In the first of this three three-part series, we explored the various reasons why an organization may assign ownership of its contingent workforce program to human resources. While there are several business reasons that support this, HR is not the only valid place for contingent workforce management to reside. This article examines why procurement may also be an appropriate program owner.

Budgetary mindset. With many procurement groups sitting close to finance in the org chart, they are understandably familiar with how to control budgets. When cost is the driver of centralizing contingent workforce management, procurement may be the group to start finding the savings opportunities and enforcing the processes that help the business be more mindful of its spending. Strong financial governance and oversight can help drive cost savings as well as cost avoidance opportunities.

Outsourcing intent. The CW strategy can play an important part of the decision on who should own the program. The decision to “make versus buy” often varies from one enterprise organization to another. When the strategy is to leverage outside solution providers such as a vendor management system or managed service provider to share risk and fully own the technology and operational support, the focus can shift to procurement to ensure the right partners are identified, the right cost is established and the right terms are put into place to safeguard the relationship. These are items that procurement does well. Although HR can make decisions to outsource a CW solution, they will often need procurement’s help to go to requests for proposals and structure agreements to execute an outsourced solution.

Supplier partners. While the talent is an important component of any CW ecosystem, a business also must be mindful of its supplier partners. Because these partners are a conduit for the talent being utilized in CW programs, the value of building the best partnerships possible with these service and technology providers can be critical to the success of the program. Strong procurement strategies can help drive the best supplier behaviors when there is a high volume of suppliers in the CW program. When there are high volumes of these partners, the best support may be centered around vendor management and contractual assistance.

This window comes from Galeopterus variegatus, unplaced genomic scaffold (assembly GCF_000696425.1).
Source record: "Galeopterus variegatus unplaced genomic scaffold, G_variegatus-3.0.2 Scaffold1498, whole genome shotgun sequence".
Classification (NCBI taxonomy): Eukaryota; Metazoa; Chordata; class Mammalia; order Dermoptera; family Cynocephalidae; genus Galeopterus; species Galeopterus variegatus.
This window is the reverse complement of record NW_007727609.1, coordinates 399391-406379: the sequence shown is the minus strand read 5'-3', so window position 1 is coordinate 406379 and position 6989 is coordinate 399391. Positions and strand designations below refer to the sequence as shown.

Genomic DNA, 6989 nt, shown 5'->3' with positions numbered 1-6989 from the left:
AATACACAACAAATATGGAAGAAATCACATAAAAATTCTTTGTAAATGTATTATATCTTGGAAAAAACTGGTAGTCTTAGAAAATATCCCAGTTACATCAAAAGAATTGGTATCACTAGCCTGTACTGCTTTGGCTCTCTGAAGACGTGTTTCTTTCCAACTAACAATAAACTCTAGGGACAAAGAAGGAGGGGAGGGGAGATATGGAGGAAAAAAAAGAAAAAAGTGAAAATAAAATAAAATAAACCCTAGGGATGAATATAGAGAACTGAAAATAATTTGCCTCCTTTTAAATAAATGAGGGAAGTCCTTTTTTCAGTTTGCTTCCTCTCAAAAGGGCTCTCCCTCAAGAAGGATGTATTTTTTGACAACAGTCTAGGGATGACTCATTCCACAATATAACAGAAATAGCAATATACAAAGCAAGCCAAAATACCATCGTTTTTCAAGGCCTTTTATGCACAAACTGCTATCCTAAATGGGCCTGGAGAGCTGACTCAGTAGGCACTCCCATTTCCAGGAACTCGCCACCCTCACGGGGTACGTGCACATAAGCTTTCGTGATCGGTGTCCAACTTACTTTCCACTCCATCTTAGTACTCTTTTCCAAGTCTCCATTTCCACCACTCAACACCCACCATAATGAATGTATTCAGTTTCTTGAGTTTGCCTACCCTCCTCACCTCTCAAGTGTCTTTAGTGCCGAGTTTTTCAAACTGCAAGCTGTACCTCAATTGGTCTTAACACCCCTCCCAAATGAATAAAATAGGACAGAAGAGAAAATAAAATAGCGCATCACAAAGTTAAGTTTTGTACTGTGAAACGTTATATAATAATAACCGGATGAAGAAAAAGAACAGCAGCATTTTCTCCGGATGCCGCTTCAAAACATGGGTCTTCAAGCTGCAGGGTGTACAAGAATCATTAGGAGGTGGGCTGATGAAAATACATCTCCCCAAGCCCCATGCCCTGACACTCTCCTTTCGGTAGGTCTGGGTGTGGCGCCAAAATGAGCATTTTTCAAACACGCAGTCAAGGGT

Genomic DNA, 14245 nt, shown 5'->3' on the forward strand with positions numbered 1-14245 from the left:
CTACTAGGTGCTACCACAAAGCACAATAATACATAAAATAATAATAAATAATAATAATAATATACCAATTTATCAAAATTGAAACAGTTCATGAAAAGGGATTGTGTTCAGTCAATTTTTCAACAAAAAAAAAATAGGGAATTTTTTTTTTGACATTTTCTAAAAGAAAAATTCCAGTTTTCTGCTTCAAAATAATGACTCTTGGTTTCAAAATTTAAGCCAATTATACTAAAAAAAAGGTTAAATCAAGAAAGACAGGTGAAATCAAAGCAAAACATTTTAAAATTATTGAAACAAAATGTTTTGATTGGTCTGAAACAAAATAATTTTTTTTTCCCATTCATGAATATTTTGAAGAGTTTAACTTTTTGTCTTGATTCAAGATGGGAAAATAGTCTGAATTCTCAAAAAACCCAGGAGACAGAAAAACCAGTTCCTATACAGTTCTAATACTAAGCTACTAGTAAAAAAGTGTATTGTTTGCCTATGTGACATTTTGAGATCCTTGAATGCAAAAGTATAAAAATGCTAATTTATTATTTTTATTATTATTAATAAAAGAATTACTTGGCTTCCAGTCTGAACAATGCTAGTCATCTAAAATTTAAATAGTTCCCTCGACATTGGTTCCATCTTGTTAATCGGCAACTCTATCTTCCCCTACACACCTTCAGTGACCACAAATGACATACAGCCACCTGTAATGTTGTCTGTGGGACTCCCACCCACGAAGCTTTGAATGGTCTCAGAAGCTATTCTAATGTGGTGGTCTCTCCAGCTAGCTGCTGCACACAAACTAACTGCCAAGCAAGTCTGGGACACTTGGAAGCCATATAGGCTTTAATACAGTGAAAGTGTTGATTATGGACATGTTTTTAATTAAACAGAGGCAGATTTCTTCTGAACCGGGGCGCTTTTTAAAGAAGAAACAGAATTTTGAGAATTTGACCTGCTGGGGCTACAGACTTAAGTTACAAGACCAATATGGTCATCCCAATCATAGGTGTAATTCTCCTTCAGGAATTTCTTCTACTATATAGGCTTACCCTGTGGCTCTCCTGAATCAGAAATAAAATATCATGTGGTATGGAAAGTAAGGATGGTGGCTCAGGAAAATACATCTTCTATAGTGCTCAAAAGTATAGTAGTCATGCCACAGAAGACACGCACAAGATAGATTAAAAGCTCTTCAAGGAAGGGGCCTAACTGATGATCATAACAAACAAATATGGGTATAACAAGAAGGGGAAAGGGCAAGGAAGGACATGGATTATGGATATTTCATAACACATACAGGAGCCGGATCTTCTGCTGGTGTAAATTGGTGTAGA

Category management. Category management is the practice of buying common goods and services as an organized enterprise in order to improve the efficiency and effectiveness of acquisition activities. With the diversity of various engagement types to choose from, there is often complexity in the options available to find talent. Another area in which procurement excels is managing the uniqueness of each acquisition through a category model that creates best practices and operational processes that in turn best compliment what is being purchased. This model naturally lends itself to CW as an organization continues to add new avenues to talent.

There can be strong valid reasons for giving procurement ownership of a CW program. Specifically, when CW programs require structured cost management and a focus on control and oversight, procurement can be the best solution for enterprise buyers.

The next article in this series about program ownership will expand on other ownership opportunities beyond HR or procurement.